3. Who must file Form 990?

Tax-exempt organizations, nonexempt charitable trusts, and section 527 political organizations whose gross receipts normally exceed $25,000 must provide the IRS with the information required by the tax code. These organizations must file Form 990 or Form 990-EZ.

To find out more about who must file which form, read the Form 990 instructions bulletin published by the IRS.

Small tax-exempt organizations whose gross receipts are normally $25,000 or less must file Form 990-N (e-Postcard).

For more information about the Form 990-N (e-Postcard), please visit the IRS’s website.

4. What forms are required for the Small Business Health Care Tax Credit?

The Internal Revenue Service has released final guidance for small employers eligible to claim the new small business health care tax credit for the 2010 tax year. Tax-exempt organizations will use Form 8941, Credit for Small Employer Health Insurance Premiums, and its instructions, to figure their refundable credit for the 2010 tax year. Nonprofits will then claim the credit on Line 44F of Form 990-T, now available in draft form on IRS.gov. Though primarily filed by organizations liable for the tax on unrelated business income, Form 990-T will also be used by any eligible 501(c) tax-exempt organizations to claim the credit, regardless of whether they are subject to this tax.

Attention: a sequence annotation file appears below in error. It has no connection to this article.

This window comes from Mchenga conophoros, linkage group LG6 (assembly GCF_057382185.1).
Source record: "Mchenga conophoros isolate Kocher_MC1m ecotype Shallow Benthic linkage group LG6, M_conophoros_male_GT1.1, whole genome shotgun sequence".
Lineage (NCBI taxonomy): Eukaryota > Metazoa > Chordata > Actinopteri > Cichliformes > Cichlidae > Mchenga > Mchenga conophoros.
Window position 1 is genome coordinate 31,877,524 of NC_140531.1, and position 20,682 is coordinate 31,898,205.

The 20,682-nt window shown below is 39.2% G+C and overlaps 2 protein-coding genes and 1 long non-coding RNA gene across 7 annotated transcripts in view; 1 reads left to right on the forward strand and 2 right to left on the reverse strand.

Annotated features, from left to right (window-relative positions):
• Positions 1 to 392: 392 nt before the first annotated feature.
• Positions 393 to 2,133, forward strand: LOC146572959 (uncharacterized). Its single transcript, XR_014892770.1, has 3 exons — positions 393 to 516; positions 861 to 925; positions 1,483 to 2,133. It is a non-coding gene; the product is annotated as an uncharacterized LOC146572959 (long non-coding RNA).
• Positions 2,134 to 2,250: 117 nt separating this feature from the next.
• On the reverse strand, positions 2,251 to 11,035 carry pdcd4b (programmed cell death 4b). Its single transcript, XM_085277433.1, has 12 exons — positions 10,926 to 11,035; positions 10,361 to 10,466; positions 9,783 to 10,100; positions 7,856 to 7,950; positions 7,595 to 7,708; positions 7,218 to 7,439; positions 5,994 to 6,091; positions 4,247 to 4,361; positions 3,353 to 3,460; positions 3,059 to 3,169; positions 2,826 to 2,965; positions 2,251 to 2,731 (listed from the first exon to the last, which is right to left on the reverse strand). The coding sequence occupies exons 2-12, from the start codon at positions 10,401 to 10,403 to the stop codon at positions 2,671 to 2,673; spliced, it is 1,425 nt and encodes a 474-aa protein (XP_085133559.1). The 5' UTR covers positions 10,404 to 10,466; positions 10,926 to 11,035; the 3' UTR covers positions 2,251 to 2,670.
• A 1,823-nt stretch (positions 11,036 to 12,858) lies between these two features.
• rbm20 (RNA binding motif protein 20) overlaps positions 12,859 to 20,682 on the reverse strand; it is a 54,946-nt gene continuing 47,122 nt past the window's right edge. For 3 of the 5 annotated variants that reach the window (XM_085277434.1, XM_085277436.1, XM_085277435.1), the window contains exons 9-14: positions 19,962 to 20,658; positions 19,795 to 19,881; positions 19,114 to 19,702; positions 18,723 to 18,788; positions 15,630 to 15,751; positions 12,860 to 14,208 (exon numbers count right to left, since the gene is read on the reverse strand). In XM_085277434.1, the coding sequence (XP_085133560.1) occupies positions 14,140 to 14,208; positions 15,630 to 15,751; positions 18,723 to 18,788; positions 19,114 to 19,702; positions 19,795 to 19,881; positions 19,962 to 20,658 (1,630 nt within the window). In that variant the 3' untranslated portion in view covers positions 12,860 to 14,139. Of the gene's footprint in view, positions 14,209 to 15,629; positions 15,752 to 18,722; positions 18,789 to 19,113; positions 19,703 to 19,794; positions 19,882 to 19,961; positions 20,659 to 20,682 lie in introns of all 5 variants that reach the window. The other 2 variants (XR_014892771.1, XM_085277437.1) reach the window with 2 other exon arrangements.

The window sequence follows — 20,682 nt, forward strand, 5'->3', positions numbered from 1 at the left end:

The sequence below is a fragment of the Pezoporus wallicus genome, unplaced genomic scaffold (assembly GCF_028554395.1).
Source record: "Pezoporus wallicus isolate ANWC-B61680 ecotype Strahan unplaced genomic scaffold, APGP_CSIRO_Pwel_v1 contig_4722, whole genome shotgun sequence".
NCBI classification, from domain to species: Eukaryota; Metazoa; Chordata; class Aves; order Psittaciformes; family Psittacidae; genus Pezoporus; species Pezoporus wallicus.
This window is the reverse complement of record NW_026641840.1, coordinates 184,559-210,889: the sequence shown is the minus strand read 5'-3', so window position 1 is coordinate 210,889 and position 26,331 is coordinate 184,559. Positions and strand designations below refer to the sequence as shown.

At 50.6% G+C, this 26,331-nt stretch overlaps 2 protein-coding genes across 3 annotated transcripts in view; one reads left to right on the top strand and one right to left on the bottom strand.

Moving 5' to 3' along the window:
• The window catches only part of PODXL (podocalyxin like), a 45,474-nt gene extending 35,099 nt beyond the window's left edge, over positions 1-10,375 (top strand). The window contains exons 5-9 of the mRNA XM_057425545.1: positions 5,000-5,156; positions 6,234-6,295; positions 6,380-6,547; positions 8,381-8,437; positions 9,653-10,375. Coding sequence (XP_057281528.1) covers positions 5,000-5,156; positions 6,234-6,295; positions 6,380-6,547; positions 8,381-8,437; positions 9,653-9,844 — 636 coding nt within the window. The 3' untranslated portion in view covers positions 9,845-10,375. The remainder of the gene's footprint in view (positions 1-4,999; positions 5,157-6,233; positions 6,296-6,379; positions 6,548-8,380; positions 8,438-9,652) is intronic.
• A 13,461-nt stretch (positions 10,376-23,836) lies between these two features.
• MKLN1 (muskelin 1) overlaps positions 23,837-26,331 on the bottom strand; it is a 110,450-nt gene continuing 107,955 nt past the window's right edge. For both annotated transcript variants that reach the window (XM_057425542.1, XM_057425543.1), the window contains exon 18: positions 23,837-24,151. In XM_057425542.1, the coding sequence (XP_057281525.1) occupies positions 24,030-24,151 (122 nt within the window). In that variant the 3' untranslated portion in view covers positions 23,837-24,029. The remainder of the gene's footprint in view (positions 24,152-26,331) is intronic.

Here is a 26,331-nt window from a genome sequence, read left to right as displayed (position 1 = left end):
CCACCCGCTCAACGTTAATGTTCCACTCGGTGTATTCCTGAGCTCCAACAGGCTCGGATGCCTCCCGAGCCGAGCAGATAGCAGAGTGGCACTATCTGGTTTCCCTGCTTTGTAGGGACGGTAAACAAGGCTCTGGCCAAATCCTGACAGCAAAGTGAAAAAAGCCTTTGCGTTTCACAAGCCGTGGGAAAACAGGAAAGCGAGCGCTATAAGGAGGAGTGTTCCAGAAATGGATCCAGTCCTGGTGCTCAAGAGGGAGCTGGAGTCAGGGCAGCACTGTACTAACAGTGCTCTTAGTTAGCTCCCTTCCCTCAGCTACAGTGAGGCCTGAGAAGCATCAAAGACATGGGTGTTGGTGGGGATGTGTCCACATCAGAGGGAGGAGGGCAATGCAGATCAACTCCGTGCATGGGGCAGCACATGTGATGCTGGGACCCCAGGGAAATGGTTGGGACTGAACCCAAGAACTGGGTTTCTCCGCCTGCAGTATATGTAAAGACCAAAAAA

For additional information on the Small Business Health Tax Credit, as well as frequently asked questions and other resources, go to IRS.gov.

5. What to do if your tax-exempt status has been revoked

On June 8, 2011, the IRS released a list of 3,733 Oregon nonprofits that had their tax-exempt status automatically revoked due to failure to file annual returns (Forms 990). If your nonprofit is on this list, your tax-exemption status has been revoked. To find out if your organization is on the list, visit the IRS website for a list of excel spreadsheets by state, or search the Chronicle of Philanthropy database.
The National Council of Nonprofits has developed a special webpage and tip sheet on options available to organizations. Nonprofits that re-apply may request in a letter to the IRS that the reinstatement of their tax-exempt status be retroactive to the date of their original tax-exempt recognition, but the IRS will grant that request only if it determines that there was “reasonable cause” for the nonprofit to have missed the filing deadlines. Make sure to carefully follow the instructions on the IRS website for requesting “retroactive reinstatement” of your organization’s tax-exempt status.

View or download the Fact Sheet

6. How do I reach the IRS with questions about my organization?

The IRS’s Exempt Organizations, Retirement Plan Administrators, and Government Entities Hotline can be reached toll free at 1-877-829-5500.

Its hours of operation are Monday through Friday, 7:00 a.m. to 7:00 p.m. Central Time.